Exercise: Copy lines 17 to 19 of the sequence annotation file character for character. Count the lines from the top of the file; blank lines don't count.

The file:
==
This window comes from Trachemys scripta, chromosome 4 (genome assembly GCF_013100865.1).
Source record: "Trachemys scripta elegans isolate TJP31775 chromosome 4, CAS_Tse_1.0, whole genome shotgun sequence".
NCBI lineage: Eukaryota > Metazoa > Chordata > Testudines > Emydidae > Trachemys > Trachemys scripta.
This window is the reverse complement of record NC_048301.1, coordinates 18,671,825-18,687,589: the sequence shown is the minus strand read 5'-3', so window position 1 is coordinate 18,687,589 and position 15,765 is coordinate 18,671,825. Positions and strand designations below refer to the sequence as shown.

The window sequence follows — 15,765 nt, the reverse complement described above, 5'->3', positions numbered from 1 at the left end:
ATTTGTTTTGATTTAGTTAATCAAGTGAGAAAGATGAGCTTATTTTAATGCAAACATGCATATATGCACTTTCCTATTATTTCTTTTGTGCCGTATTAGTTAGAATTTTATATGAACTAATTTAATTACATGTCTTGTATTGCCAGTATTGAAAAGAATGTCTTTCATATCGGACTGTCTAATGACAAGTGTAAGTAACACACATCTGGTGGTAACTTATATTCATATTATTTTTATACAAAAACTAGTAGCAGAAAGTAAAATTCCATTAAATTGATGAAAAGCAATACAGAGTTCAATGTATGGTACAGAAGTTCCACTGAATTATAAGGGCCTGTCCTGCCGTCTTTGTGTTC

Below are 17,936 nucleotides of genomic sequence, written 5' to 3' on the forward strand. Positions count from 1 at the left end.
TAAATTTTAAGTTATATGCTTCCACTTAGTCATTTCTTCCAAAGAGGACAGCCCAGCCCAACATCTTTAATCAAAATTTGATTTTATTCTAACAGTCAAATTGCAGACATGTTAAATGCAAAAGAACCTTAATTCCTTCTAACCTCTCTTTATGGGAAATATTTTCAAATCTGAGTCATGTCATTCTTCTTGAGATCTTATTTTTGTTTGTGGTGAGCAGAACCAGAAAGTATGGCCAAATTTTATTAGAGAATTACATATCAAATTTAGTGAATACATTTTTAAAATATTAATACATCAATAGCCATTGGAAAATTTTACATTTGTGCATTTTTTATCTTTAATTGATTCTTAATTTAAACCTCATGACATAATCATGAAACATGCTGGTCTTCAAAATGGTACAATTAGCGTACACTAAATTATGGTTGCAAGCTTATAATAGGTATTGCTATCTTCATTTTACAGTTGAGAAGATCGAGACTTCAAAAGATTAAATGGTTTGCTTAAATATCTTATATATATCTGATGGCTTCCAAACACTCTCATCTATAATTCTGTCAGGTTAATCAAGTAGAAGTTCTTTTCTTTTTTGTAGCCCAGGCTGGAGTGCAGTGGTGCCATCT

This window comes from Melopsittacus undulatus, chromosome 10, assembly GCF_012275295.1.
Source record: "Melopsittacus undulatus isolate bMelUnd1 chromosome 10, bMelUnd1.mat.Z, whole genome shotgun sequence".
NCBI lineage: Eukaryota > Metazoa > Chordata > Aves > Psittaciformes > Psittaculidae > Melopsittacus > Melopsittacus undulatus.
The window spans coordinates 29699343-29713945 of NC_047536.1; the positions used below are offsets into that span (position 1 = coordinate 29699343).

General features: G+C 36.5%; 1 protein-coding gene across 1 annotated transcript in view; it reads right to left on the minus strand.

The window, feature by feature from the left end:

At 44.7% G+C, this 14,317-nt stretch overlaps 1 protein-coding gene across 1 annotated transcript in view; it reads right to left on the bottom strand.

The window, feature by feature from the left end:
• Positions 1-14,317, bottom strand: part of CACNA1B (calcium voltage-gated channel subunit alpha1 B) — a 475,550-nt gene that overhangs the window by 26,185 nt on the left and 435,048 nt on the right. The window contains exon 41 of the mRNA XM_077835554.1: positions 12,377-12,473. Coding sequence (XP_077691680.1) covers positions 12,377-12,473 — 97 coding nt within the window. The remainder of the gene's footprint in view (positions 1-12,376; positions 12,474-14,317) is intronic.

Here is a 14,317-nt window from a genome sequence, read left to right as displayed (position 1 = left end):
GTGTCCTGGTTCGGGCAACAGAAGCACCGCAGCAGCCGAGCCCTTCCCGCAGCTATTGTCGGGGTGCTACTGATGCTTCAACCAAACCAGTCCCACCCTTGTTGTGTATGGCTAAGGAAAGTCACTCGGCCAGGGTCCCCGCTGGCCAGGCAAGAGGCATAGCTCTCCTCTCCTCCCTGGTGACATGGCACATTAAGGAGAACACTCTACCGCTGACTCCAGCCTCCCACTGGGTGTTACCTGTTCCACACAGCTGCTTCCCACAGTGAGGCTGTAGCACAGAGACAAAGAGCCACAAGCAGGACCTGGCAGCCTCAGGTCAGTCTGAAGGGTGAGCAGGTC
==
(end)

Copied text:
• Positions 1-14,317, bottom strand: part of CACNA1B (calcium voltage-gated channel subunit alpha1 B) — a 475,550-nt gene that overhangs the window by 26,185 nt on the left and 435,048 nt on the right. The window contains exon 41 of the mRNA XM_077835554.1: positions 12,377-12,473. Coding sequence (XP_077691680.1) covers positions 12,377-12,473 — 97 coding nt within the window. The remainder of the gene's footprint in view (positions 1-12,376; positions 12,474-14,317) is intronic.

Here is a 14,317-nt window from a genome sequence, read left to right as displayed (position 1 = left end):
GTGTCCTGGTTCGGGCAACAGAAGCACCGCAGCAGCCGAGCCCTTCCCGCAGCTATTGTCGGGGTGCTACTGATGCTTCAACCAAACCAGTCCCACCCTTGTTGTGTATGGCTAAGGAAAGTCACTCGGCCAGGGTCCCCGCTGGCCAGGCAAGAGGCATAGCTCTCCTCTCCTCCCTGGTGACATGGCACATTAAGGAGAACACTCTACCGCTGACTCCAGCCTCCCACTGGGTGTTACCTGTTCCACACAGCTGCTTCCCACAGTGAGGCTGTAGCACAGAGACAAAGAGCCACAAGCAGGACCTGGCAGCCTCAGGTCAGTCTGAAGGGTGAGCAGGTC